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the clamour for the Ten-hour factory Bill; and we assert, with the most unlimited confidence in the accuracy of our statement, that the advocacy of that Bill among the workmen, was neither more or less than a trick to raise wages—a trick too of the clumsiest description, since it is quite plain that no legislative enactment, whether of ten or any other number of hours, could save it from signal failure. One of the most extensive Unions in the kingdom is that formed by the workmen of the Building trades; and it may have been said to have exhausted all the resources of combination, in an endeavour to gain its end. In 1833 this body commenced operations in Manchester, Liverpool, and the neighbouring towns, by giving notice to the masters to abolish the custom of contracts. As this was of much more consequence to their customers than to themselves, the masters complied. But the imperious mode in which the demand was made, will appear from the following specimen. We give a letter sent to Mr. Holmes, a respectable Liverpool builder: SIR,-In consequence of an information received by our Society that your job in Canning-street is a contract job, we felt ourselves in duty bound to furnish your men at that job with a Notice to that effect; and in consequence of such contract, to leave that building directly. You will please to understand, that previous to their return, we require to see your contract in our club-room, to be examined by our Committee appointed for that purpose. When we receive that information, we shall be happy to be Your most obedient humble servants, The Operative Societies of Bricklayers. (Corresponding Secretary.)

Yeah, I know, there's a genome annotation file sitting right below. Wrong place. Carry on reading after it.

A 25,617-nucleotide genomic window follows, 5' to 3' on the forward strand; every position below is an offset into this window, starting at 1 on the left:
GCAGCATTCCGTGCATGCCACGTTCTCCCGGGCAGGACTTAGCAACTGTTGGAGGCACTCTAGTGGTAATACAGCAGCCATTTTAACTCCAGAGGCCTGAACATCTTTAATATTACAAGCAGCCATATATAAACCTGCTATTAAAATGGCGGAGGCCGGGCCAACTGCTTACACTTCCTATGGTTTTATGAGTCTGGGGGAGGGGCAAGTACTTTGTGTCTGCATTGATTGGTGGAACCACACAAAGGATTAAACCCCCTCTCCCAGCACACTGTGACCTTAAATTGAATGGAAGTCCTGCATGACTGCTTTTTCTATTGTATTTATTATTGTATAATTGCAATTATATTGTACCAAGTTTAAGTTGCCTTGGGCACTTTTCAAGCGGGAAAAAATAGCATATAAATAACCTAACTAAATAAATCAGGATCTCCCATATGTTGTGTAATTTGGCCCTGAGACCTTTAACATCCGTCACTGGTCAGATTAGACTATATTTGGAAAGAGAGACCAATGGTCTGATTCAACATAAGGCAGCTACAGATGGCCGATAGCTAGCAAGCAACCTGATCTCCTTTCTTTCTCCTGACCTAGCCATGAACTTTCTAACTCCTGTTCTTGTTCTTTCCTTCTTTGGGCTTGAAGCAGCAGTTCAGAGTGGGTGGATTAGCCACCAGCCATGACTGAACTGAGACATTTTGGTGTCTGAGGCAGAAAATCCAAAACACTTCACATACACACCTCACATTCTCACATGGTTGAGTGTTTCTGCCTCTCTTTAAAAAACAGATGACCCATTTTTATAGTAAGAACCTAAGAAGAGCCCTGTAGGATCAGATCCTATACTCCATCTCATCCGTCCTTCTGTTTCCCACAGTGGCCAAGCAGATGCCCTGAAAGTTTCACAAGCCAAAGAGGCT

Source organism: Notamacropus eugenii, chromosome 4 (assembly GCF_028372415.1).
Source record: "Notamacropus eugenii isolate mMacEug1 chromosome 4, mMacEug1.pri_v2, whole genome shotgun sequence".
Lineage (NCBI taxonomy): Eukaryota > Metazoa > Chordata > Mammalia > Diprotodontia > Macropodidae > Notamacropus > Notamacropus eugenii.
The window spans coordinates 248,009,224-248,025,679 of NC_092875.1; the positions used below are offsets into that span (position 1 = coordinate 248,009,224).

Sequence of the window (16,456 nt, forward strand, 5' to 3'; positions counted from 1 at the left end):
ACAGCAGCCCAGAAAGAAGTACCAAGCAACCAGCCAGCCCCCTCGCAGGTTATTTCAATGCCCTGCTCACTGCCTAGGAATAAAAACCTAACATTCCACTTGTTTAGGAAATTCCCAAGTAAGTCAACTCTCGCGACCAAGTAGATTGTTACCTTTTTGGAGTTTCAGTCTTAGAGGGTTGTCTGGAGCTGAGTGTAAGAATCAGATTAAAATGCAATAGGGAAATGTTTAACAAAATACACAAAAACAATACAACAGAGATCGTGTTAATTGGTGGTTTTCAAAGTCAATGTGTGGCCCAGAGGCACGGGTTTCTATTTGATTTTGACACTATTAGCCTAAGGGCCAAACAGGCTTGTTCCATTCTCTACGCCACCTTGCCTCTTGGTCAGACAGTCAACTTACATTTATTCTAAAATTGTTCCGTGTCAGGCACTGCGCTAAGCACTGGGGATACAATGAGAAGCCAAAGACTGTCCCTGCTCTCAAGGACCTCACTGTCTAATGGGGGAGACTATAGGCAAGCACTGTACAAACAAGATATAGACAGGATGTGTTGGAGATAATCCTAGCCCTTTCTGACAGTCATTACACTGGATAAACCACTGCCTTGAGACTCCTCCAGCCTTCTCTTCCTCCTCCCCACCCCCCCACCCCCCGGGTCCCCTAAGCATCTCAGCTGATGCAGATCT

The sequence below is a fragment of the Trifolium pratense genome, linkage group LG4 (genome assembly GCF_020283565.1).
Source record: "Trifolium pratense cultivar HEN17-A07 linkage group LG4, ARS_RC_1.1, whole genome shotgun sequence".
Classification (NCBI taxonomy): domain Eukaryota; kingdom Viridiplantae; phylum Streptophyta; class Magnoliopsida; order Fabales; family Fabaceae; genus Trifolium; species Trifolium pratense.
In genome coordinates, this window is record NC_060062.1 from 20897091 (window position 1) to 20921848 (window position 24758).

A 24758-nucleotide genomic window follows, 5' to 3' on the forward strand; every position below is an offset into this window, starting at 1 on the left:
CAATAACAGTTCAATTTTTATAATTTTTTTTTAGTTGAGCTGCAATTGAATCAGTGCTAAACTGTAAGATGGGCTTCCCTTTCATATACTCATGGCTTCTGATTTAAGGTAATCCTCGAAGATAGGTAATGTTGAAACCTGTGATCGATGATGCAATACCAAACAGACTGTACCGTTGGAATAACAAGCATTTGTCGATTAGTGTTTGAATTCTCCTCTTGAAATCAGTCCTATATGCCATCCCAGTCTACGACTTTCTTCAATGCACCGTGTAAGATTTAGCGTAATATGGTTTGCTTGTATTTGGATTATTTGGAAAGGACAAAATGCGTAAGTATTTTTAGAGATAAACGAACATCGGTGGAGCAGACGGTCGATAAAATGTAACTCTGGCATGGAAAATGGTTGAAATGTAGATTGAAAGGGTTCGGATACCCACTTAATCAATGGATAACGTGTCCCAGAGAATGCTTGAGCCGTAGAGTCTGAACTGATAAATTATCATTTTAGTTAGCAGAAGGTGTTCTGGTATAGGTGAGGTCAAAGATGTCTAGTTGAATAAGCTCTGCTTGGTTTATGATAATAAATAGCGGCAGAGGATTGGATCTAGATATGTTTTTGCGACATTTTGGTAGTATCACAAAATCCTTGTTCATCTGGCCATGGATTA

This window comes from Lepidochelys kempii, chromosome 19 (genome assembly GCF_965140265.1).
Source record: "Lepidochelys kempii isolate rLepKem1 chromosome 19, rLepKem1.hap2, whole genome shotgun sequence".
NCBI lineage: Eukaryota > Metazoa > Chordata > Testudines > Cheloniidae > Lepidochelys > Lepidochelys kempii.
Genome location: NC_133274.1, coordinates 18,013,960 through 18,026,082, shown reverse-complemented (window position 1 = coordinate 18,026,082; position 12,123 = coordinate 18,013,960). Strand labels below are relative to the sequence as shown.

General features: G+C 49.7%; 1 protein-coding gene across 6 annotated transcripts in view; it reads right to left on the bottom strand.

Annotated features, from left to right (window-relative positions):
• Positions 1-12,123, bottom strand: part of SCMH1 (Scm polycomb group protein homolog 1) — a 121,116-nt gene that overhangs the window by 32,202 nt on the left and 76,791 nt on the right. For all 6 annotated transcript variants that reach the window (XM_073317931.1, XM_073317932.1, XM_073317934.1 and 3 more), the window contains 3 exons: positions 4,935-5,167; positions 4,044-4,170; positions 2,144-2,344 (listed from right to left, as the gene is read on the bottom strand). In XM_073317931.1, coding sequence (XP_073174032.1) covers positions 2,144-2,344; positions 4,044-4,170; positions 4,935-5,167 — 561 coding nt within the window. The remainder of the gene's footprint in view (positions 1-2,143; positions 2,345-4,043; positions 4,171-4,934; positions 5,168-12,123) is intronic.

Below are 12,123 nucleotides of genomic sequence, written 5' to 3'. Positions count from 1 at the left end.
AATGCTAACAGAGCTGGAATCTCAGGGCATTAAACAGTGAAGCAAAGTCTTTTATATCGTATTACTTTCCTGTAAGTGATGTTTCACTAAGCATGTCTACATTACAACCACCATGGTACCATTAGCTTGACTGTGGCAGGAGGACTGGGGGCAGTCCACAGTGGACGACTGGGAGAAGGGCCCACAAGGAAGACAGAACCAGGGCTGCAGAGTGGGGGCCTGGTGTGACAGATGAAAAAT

Mr. Leatham, a master mason at Liverpool, having discharged a workman, the Committee suspected that he had done so from the man's supposed activity in managing the affairs of the combination; they sent him a letter ordering him to appear before the Committee the same evening, to explain his conduct. He returned for answer, that the cause alleged for his discharging this man was untrue; but this was deemed unsatisfactory, and the next day he was left without a single workman. We will mention another instance of the spirit and extent of this monstrous and unconstitutional combination. Messrs. Pattisons, masons at Manchester, disch a couple of men because they refused to work at a building at which bricklayers not belonging to the Union were employed. They received in consequence a remonstrance from the Union, of which the following is an extract : “It is considered that your conduct towards Robinson and Whitaker is quite inconsistent, and to be brief, unless you take them again into your employ, on Saturday the 8th inst. at one o'clock, all your hands will withdraw themselves on that night from your service, and so remain until you do reinstate the above-mentioned R. and W.; and further that each and every one in such strike shall be paid by you the sum of four shillings per day for every day you refuse to comply.” Messrs. Pattison of course refused to comply with this order, and the next day every Unionist in their employ left them. The Union of Painters agreed not to work for any gentleman who found his own materials. The style of their edicts is as magniloquent as if it came from the Celestial Empire. “We consider," says one of their despatches, “that as you have not treated our rules with that deference you ought to have done, we consider you highly culpable, and deserve to be highly chastised.” In many instances, no confidence of a workman in his employer, no respect or attachment, not even a service of thirty or forty years, has been found strong enough to prevent him assisting in these tyrannical and abominable proceedings. The masters finding concession of no avail, refused to employ any workmen belonging to those Unions; the consequence was, the building operations of Manchester and Liverpool were stopt for sir months; the consumption of bricks was reduced from a million to twenty-thousand weekly; and one builder alone said that he had paid 11,000l. less in duties on timber, and 800l. less on bricks that year than the year before, in consequence of this tremendous stoppage. The returns to the Excise in that quarter showed a diminution of 183,740l. At this time the workmen were earning from 24s. to 35s. aweek. It was endeavoured to procure fresh workmen from other parts of England, but it failed; as the shops of the masters were constantly watched by picquets of three or four men, and new labourers were prevented by fearful menaces from applying for employment. In the meantime, the Builders determined to form a general Union. A scheme of representative government was drawn up, members were chosen, and the inhabitants of Manchester were astonished by the holding of a Builders' PARLIAMENT. Two hundred and seventy-five delegates, representing a constituency of 30,000, walked arm-in-arm through the streets. Their dress, and mode of living, both of the best, showed the resources of the body. oie next important occurrence in the history of these combinations, was the proposal to found, near the centre of the island, a Guildhall, from which the Government of the Unions, established in all the forms of regal power, was to issue laws to its subjects in other parts of the empire. Birmingham was selected, and on the 5th of December last, the commencement of the design was made. On that day, deputations from the different divisions of the Trades marched in procession, accompanied with banners and music, and proceeded to lay the first stone of an edifice, whose grandeur on paper showed the expectations they formed of its future greatness. The design is magnificent. The first floor contains a room for public meetings, 78 ft. long, by 30 ft. wide, and 24 ft. high, and on which all the painter's and carver's art is said to be displayed. The other parts of the building are appropriated to rooms for Committees, Schools; and Lectures; and such labourers as are unemployed in consequence of strikes, are engaged for the execution of the work. The Lancashire workmen, whom we mentioned before, persisted in their strike for six months, when, there being no prospect of their masters acceding to their terms, they returned at their old wages to their old work; but they paid dearly for their folly. During the summer, the best part of the year, they had remained idle. They lived upon the allowance doled out to them from the fund; this amounted to 18,000l., and as the sum allowed never amounts to more than a fourth of the earnings of labour, no less than 72,000l. were thus lost to these infatuated conspirators. Even their wretchedness did not cease when their combination ended, for fresh labourers and machinery had filled their vacant places; habits of idleness added to their degradation, and they will not soon, it is said, forget the sufferings they underwent, and the losses they sustained. The following is the oath which every member is required to take: “I do, before Almighty God, and this loyal Lodge, most solemnly swear, that I will not work for any master that is not in the Union, nor will I work with any 1LLEGAL man or men, but will do my best for the support of wages; and most solemnly swear to keep inviolate all the secrets of the Order. Nor will I ever consent to have any money for any purpose but for the use of the Lodge and the support of the trade. Nor will I write, or cause to be wrote, print, mark, either on stone, marble, brass, paper or sand, anything connected with this Order, so help me God,